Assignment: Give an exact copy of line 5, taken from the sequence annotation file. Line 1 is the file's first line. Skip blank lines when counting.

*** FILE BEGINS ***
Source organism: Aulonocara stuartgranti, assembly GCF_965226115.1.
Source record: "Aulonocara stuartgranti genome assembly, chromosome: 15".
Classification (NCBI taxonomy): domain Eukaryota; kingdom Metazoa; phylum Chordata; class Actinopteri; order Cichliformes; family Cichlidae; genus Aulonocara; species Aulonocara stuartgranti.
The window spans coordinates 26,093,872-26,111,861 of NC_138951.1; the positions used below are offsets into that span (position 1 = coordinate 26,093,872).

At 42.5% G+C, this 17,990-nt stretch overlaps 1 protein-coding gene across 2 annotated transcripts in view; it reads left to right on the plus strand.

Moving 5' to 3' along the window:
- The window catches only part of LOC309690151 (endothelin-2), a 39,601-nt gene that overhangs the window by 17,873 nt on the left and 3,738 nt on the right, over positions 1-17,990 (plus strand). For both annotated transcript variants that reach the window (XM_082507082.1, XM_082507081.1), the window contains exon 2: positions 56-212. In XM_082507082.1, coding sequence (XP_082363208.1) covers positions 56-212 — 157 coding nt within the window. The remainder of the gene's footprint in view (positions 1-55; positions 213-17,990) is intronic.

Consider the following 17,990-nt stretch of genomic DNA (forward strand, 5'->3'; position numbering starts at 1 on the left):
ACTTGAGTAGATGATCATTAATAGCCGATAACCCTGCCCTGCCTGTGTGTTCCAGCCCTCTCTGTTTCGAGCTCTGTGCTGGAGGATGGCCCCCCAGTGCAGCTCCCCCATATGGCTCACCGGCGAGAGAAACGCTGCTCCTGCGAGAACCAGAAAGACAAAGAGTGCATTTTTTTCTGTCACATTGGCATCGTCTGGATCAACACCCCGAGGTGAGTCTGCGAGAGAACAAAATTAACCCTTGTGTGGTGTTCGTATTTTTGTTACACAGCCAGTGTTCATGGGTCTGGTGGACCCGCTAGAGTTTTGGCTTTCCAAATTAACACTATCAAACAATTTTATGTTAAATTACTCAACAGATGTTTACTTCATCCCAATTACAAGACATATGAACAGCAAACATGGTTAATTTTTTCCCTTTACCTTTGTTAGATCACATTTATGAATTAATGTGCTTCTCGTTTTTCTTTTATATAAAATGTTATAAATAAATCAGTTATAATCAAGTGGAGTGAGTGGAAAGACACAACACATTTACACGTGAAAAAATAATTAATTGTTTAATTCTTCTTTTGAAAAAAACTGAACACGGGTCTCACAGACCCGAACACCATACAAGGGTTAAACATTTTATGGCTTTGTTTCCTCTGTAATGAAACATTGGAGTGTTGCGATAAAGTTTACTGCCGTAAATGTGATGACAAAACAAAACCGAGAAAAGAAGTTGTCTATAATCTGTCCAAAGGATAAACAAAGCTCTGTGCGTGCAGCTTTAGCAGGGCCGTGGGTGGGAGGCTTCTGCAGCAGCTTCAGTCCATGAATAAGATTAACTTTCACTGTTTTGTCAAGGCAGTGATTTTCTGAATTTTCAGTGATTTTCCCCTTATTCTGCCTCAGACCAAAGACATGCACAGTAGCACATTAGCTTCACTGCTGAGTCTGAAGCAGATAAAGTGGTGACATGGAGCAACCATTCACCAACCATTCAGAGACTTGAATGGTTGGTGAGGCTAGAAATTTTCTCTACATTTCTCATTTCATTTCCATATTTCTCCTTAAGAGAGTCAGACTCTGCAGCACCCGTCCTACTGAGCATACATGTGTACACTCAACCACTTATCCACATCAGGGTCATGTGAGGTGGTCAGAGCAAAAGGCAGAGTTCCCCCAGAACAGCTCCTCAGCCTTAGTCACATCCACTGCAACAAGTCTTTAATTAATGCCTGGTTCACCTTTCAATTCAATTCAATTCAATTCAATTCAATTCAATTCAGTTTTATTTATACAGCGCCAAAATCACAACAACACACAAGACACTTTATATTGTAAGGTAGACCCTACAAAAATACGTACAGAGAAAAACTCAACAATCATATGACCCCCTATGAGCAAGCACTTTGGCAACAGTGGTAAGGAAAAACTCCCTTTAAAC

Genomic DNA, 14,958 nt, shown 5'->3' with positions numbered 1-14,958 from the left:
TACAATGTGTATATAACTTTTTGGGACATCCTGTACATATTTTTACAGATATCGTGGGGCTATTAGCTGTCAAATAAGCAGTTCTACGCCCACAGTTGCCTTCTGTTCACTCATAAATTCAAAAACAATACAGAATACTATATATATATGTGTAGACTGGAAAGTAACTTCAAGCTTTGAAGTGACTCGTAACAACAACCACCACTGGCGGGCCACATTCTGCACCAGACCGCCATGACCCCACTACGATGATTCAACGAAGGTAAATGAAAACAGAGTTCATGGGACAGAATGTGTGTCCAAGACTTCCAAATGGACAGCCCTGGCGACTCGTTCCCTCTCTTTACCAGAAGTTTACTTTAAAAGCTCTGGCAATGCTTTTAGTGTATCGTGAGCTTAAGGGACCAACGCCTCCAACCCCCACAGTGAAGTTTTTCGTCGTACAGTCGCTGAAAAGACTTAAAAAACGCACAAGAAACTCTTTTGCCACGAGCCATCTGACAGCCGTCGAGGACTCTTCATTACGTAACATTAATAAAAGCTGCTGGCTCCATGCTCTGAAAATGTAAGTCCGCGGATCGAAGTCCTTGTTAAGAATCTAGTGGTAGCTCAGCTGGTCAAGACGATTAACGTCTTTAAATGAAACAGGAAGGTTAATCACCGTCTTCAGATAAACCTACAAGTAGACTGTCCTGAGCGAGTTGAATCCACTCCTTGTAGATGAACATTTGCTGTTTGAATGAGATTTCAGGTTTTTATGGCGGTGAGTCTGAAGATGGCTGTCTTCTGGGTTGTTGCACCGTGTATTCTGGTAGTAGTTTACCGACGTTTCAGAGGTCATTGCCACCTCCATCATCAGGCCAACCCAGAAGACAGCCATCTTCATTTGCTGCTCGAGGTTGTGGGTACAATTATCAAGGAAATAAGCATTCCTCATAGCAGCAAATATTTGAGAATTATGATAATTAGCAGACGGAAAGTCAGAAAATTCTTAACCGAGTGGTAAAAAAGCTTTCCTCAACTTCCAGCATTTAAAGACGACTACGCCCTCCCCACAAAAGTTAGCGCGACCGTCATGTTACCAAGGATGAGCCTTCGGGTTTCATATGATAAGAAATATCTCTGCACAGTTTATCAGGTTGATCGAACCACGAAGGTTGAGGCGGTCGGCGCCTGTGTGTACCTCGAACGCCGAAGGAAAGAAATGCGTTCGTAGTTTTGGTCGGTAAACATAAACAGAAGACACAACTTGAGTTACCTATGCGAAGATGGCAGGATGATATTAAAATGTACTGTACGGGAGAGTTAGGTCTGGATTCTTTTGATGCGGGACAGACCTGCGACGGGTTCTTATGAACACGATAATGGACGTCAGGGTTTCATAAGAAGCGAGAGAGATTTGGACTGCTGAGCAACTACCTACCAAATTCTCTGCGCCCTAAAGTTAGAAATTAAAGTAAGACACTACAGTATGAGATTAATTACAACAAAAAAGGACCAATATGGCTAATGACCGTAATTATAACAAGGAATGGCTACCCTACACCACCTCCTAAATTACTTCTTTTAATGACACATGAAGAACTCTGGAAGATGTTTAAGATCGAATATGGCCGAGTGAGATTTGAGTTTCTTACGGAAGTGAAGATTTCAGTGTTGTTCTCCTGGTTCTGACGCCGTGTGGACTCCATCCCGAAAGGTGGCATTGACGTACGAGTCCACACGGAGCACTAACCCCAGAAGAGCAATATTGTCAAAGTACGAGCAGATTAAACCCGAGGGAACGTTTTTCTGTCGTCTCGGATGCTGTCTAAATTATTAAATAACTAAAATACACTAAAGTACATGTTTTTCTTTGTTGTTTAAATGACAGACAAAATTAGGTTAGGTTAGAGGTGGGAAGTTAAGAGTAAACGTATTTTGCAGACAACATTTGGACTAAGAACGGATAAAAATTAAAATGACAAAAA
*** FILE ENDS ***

At 42.5% G+C, this 17,990-nt stretch overlaps 1 protein-coding gene across 2 annotated transcripts in view; it reads left to right on the plus strand.